edited November 2019
    I had a similar experience over the past few weeks. 

    I had a phone interview and I think I did pretty well. I think that I would have been an excellent person for the role.

    I didn't get the role. 

    Looking back at it, I don't think I showed any enthusiasm. I wasn't overly excited like a dog when your walking down the hallway with his food. 

    I have an interview today. With everything considered, when you 1. Have a job. 2. Not desperate. 3. Applied to 45 other jobs, when I/we have interviews we aren't acting like we really really want it. I am very guilty of that. I think hiring managers want you to act like you really need the job and they want to hear it in your voice. I am pretty relaxed myself and I think that has caused me some positions that I kinda would have wanted. 

    It's almost like they want us to feel desperate. The problem is, if you have experience you are marketable. I am not going to be coming to work during cartwheels in the door every morning. That's what they seem to want to hear in your voice over the phone.
  • EANxEANx Member Posts: 1,078 ■■■■■■■■□□
    Interviewing is like dating, we want someone who shows enthusiasm but doesn't cross the line to desperation. 
  • UnixGuyUnixGuy Are we having fun yet? Mod Posts: 4,167 Mod
    Maybe you come across as too relax. Maybe not. That might be the interviewer's personal opinion/bias. What @cyberguypr said is true.

    Be polite, dress well (nice suit), be yourself and be professional. Don't over think it. There are million reasons why they rejected you so who knows.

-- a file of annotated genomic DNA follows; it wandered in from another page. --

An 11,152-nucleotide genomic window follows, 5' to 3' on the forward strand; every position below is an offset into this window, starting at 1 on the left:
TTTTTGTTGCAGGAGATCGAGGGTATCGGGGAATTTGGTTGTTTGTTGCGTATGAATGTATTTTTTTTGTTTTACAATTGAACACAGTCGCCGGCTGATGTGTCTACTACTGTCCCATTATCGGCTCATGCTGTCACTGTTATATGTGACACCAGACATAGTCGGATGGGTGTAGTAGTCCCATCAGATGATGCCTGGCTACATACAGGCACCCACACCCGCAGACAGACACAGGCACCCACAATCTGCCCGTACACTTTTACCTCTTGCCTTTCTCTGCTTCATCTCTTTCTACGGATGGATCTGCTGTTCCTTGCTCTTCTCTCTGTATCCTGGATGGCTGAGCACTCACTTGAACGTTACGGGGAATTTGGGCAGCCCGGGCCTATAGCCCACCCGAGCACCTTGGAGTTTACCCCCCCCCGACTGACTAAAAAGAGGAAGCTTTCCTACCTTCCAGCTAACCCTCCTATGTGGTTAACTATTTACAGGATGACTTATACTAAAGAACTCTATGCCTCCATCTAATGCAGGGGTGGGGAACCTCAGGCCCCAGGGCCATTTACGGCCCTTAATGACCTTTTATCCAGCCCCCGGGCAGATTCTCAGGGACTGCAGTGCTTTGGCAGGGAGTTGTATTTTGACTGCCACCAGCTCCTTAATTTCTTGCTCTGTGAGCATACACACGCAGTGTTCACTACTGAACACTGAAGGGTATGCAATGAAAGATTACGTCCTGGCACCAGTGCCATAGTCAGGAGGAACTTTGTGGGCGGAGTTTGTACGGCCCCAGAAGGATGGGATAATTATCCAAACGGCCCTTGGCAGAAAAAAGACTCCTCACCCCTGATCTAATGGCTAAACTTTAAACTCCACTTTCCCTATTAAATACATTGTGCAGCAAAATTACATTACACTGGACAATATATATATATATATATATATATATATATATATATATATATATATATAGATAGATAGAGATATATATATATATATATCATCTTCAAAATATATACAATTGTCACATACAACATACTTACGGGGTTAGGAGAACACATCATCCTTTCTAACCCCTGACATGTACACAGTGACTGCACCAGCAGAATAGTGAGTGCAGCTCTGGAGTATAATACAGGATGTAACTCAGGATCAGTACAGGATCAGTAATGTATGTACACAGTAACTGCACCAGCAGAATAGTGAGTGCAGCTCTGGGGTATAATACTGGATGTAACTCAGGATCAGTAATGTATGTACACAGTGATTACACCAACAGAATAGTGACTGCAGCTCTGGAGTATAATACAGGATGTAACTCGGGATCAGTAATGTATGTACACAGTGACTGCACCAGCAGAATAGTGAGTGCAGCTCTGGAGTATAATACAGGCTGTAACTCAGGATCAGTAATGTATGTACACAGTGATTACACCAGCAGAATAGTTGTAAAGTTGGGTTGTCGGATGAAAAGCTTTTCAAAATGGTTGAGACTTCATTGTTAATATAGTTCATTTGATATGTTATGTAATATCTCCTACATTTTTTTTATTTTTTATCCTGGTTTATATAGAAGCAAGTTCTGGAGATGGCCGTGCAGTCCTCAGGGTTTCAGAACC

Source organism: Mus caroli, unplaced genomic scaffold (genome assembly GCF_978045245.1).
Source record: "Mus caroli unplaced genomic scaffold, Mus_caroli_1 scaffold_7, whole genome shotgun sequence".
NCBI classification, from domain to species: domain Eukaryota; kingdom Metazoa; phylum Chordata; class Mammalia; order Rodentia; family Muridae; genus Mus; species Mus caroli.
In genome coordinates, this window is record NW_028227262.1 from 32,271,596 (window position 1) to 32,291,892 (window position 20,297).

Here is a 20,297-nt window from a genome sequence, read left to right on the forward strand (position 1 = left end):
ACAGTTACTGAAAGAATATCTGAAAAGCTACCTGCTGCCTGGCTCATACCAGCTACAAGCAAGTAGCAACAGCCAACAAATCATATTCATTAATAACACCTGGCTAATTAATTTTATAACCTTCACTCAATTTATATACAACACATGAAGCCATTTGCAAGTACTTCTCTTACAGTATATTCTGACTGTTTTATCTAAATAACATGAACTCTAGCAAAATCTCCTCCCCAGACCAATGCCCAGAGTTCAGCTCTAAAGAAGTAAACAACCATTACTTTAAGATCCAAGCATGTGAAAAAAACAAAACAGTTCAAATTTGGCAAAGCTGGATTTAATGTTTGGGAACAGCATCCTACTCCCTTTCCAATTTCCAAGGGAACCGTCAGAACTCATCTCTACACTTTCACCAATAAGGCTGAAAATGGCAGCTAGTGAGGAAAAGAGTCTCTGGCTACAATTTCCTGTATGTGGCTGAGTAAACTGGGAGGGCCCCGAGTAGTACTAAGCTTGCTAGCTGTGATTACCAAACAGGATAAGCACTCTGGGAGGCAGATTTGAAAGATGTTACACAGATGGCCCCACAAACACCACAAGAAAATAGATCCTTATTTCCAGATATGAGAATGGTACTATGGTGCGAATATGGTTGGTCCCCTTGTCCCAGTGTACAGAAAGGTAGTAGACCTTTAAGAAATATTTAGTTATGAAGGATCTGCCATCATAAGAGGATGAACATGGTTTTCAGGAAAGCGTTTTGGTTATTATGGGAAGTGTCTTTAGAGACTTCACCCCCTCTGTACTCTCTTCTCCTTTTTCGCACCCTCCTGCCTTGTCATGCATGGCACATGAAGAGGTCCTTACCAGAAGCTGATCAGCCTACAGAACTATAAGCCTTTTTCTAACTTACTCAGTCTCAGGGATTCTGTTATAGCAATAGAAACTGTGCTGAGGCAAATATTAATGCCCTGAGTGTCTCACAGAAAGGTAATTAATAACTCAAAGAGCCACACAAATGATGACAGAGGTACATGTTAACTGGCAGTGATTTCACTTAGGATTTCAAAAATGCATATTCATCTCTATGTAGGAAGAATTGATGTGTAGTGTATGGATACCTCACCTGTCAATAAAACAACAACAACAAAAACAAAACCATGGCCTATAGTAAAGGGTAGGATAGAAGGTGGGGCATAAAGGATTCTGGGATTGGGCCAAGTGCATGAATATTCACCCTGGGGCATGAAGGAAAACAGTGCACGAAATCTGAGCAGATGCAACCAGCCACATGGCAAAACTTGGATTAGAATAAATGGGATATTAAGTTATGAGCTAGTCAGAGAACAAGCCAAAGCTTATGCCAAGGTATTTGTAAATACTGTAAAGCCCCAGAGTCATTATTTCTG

Goal: MBA, Jan 2021
  • NetworkNewbNetworkNewb Member Posts: 3,298 ■■■■■■■■■□
    Thanks for all the replies.  I think I may come off a little passive like cyberguypr mentioned...  I like to think I'm a pretty easy going guy.   I don't want to sound desperate and overly excited during the conversation but maybe take that a little too far.

    (I definitely make sure I wear a nice suit at interviews  ;)   )
  • [Deleted User][Deleted User] Posts: 0 ■■□□□□□□□□
    edited November 2019
    They could view "too relaxed" as not giving a rats butt. I found this personal formula to work out: Confident + Formal (not suit dummy formal but manners formal and dress appropriately) + Humble = Success! This formula works for me at least. Your results may vary! :)
  • AvgITGeekAvgITGeek 70-410, 70-411 Member Posts: 341 ■■■■□□□□□□
    edited November 2019
    In my career, I've gotten to 4 in person interviews. I didn't get the job one time and that one time, my attitude was way too casual. I ticked the boxes they wanted but I had a job I liked at the time and while it would have been nice getting the position, I wasn't hurting too much. Like @MrsWilliams said, already having a job had a lot to say about my demeanor in the interview. The next job interview was after I was laid off and really sold myself and showed passion for IT and networking and I got the job. My next interview was for my current role. I had a job, I wasn't that comfortable financially but it was getting back into a role I loved more than anything else. I was asked several times by each one of my interviewers why I'm wanting to walk away from a job with networking and be working with databases again. I simply explained how much I loved database work and how passionate I was about learning more etc. I wasn't over the top but I wanted them to know that it was my position to lose.